Skip to content

uPesy only delivers currently in France.

Contents Menu Expand Light mode Dark mode Auto light/dark mode

Connect to Wi-Fi networks with the ESP32

The WiFi.h library (installed automatically) will allow us to easily use the Wi-Fi features of the ESP32.

The ESP32 has 2 Wi-Fi modes:
  • STATION ( WIFI_STA ) : Station mode (STA) is used to connect the ESP32 module to a Wi-Fi access point (AP). The ESP32 behaves like a computer that would be connected to our AP. If the box is connected to the Internet, then the ESP32 can access the Internet too. The ESP32 can behave as a client , i.e., making requests to other devices connected on the network or as a server , i.e., other devices connected to the network will send requests to the ESP32. In both cases, the ESP32 can access the Internet.

  • AP (Access Point) ( WIFI_AP ) : In Access Point mode, the ESP32 behaves like a Wi-Fi network, like an AP: other devices can connect to it. In this mode, the ESP32 is not connected to any other network, and therefore the ESP32 is not connected to the Internet. This mode is more heavy computing and less power saving (the ESP32 board will heat up too) since the ESP32 must simulate a full Wi-Fi AP (Soft AP). Latency and throughput will be less good than with a classic Access Point.

Note

The ESP32 is by default in STATION mode.

Pour le choix du mode :
  • In general, STATION mode is used . We can access the Internet to retrieve API data, have a ‘home automation’ server with sensors,…

  • In general, AP mode is used temporarily to enter the credentials of the Wi-Fi AP (SSID and password) and then connect to it in STATION mode. You can also use it to have a network separated from your home network and not have Internet.

Connecting to a Wi-Fi Access Point

The code to connect to your AP is as follow:

#include <WiFi.h>

const char* ssid = "yourNetworkName";
const char* password = "yourNetworkPassword";

void setup(){
    Serial.begin(115200);
    delay(1000);

    WiFi.mode(WIFI_STA); //Optional
    WiFi.begin(ssid, password);
    Serial.println("\nConnecting");

    while(WiFi.status() != WL_CONNECTED){
        Serial.print(".");
        delay(100);
    }

    Serial.println("\nConnected to the WiFi network");
    Serial.print("Local ESP32 IP: ");
    Serial.println(WiFi.localIP());
}

void loop(){}

Hint

You have to modify "yourNetworkName" by the Wi-Fi AP name (SSID) and "yourNetworkPassword" by the AP password.

Terminal output

Connecting
 ................
 Connected to the WiFi network
 Local ESP32 IP: 192.168.43.129

Note

A simple way to have an AP to test the program is to share the Wi-Fi connection from your smartphone.

Le code fonctionne de la manière suivante :
  • We don’t forget to include the WiFi.h library.

  • Then we enter the Wi-Fi network name (SSID) and its password.

  • We put the ESP32 in STATION mode with the function WiFi.mode(WIFI_STA)

  • The ESP32 tries to connect to the Wi-Fi network using the function WiFi.begin (ssid, password)

  • Connection is not instant! We must regularly check the connection state: as long as the ESP32 is not connected to the network, we remain stuck in the while loop. We add a slight delay to avoid constantly check the status.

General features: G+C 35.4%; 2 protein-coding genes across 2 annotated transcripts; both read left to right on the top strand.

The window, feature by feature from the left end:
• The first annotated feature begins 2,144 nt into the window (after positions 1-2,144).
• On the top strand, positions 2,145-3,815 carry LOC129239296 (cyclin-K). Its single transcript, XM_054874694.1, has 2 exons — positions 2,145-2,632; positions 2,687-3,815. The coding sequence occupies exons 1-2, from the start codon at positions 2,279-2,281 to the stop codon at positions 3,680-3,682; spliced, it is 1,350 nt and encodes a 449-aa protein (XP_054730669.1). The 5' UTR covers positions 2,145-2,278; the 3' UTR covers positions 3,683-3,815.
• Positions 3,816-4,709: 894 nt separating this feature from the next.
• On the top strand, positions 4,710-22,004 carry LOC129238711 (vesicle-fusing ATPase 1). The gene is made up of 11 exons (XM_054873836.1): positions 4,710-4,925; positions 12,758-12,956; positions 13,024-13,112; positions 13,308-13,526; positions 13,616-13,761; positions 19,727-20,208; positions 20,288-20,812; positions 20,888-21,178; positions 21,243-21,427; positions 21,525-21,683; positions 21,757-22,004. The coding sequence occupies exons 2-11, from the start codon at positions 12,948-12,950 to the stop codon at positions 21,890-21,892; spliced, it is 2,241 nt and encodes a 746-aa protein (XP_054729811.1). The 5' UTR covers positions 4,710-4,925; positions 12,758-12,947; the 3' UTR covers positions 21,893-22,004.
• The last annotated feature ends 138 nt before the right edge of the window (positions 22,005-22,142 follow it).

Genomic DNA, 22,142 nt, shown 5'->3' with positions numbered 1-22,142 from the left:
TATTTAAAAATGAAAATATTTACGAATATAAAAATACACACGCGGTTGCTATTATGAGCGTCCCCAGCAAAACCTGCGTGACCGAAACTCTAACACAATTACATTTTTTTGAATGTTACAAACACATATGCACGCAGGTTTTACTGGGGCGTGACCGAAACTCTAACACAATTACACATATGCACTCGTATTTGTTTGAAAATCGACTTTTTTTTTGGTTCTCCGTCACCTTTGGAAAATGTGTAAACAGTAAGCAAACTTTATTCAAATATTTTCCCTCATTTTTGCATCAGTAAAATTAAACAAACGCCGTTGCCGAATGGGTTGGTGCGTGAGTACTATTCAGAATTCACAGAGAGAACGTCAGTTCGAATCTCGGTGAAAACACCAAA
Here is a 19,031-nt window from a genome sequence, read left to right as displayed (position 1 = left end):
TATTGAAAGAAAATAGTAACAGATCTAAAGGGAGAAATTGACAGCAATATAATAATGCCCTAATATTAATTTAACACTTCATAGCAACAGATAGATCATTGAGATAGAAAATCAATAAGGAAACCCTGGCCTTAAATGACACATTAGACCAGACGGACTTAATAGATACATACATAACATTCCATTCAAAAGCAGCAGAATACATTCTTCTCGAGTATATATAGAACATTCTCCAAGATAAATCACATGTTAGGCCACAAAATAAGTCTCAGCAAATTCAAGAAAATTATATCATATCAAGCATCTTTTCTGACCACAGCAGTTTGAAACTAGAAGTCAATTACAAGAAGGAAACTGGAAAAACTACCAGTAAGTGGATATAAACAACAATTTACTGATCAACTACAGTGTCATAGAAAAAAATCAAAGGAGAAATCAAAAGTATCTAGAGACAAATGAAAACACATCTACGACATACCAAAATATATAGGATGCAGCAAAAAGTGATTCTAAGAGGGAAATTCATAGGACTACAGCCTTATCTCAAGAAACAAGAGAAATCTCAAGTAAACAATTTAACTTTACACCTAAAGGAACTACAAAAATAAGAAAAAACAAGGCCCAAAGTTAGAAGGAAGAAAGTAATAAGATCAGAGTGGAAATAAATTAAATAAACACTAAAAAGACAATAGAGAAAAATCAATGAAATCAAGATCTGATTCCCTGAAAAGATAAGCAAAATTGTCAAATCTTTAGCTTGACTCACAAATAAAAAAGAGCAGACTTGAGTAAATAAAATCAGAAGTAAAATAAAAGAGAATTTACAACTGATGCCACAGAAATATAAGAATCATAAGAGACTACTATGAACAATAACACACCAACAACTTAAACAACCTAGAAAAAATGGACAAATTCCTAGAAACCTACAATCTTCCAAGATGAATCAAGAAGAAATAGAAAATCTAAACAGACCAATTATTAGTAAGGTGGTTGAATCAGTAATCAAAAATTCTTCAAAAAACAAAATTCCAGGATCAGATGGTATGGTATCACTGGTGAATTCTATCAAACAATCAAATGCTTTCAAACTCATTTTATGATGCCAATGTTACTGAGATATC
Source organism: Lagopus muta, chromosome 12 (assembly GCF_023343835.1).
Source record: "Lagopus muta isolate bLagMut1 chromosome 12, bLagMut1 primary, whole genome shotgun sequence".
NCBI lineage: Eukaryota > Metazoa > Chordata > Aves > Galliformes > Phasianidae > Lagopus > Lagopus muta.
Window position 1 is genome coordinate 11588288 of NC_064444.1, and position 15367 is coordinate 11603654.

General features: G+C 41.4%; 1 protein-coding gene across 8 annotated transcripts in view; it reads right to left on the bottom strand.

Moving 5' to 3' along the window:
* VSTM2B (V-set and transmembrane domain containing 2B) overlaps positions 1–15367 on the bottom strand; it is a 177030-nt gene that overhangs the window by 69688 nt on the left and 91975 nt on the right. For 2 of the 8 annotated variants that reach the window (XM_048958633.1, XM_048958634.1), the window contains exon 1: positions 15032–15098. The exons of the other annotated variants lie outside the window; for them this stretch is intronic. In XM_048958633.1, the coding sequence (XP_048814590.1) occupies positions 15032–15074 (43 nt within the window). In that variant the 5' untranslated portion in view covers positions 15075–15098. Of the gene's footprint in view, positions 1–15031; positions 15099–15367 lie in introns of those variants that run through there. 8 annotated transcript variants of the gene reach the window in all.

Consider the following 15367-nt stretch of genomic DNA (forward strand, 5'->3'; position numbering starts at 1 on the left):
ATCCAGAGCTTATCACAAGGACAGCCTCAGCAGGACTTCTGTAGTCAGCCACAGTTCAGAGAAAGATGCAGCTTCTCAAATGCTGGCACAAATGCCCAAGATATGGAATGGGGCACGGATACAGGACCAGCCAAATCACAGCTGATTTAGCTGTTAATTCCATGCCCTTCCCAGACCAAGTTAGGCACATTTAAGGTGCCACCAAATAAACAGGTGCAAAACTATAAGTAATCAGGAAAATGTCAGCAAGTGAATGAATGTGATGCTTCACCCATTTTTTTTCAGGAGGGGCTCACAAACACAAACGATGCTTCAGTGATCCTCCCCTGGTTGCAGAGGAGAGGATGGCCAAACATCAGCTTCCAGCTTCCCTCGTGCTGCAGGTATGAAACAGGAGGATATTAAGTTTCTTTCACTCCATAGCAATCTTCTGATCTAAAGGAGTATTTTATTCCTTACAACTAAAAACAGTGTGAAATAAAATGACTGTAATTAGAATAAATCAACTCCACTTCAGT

• Once we are connected, we will display the local IP address of the ESP32 on this network.

If it is an open network (without a password), then the program is simplified:

#include <WiFi.h>

const char* ssid = "yourNetworkName";

void setup(){
Serial.begin(115200);
delay(1000);
WiFi.begin(ssid);
Serial.println("\nConnecting");

while(WiFi.status() != WL_CONNECTED){
    Serial.print(".");
    delay(100);
}

Serial.println("\nConnected to the WiFi network");
Serial.print("Local ESP32 IP: ");
Serial.println(WiFi.localIP());
}

void loop(){}

Get information on the Wi-Fi network

You can get information about the network once you are connected to it:
  • WiFi signal strength (RSSI) with the function WiFi.RSSI()

  • The WiFi network MAC address with WiFi.BSSIDstr() or WiFi.macAddress()

  • The local IP address of the ESP32 assigned by the DHCP server of the Wi-Fi network with WiFi.localIP()

  • The local IP address of the WiFi network (gateway) with WiFi.gatewayIP() (usually 192.168.0.1)

  • The subnet mask with WiFi.subnetMask() (usually 255.255.255.0)

The code below displays all of this information:

#include <WiFi.h>

const char* ssid = "yourNetworkName";
const char* password = "yourNetworkPassword";

void get_network_info(){
    if(WiFi.status() == WL_CONNECTED) {
        Serial.print("[*] Network information for ");
        Serial.println(ssid);

        Serial.println("[+] BSSID : " + WiFi.BSSIDstr());
        Serial.print("[+] Gateway IP : ");
        Serial.println(WiFi.gatewayIP());
        Serial.print("[+] Subnet Mask : ");
        Serial.println(WiFi.subnetMask());
        Serial.println((String)"[+] RSSI : " + WiFi.RSSI() + " dB");
        Serial.print("[+] ESP32 IP : ");
        Serial.println(WiFi.localIP());
    }
}

void setup(){
    Serial.begin(115200);
    delay(1000);

    WiFi.begin(ssid, password);
    Serial.println("\nConnecting");

    while(WiFi.status() != WL_CONNECTED){
        Serial.print(".");
        delay(100);
    }

    Serial.println("\nConnected to the WiFi network");
    get_network_info();
}

void loop(){}

Terminal output

Connecting
 ..............
 Connected to the WiFi network
 [*] Network information for HUAWEI _ **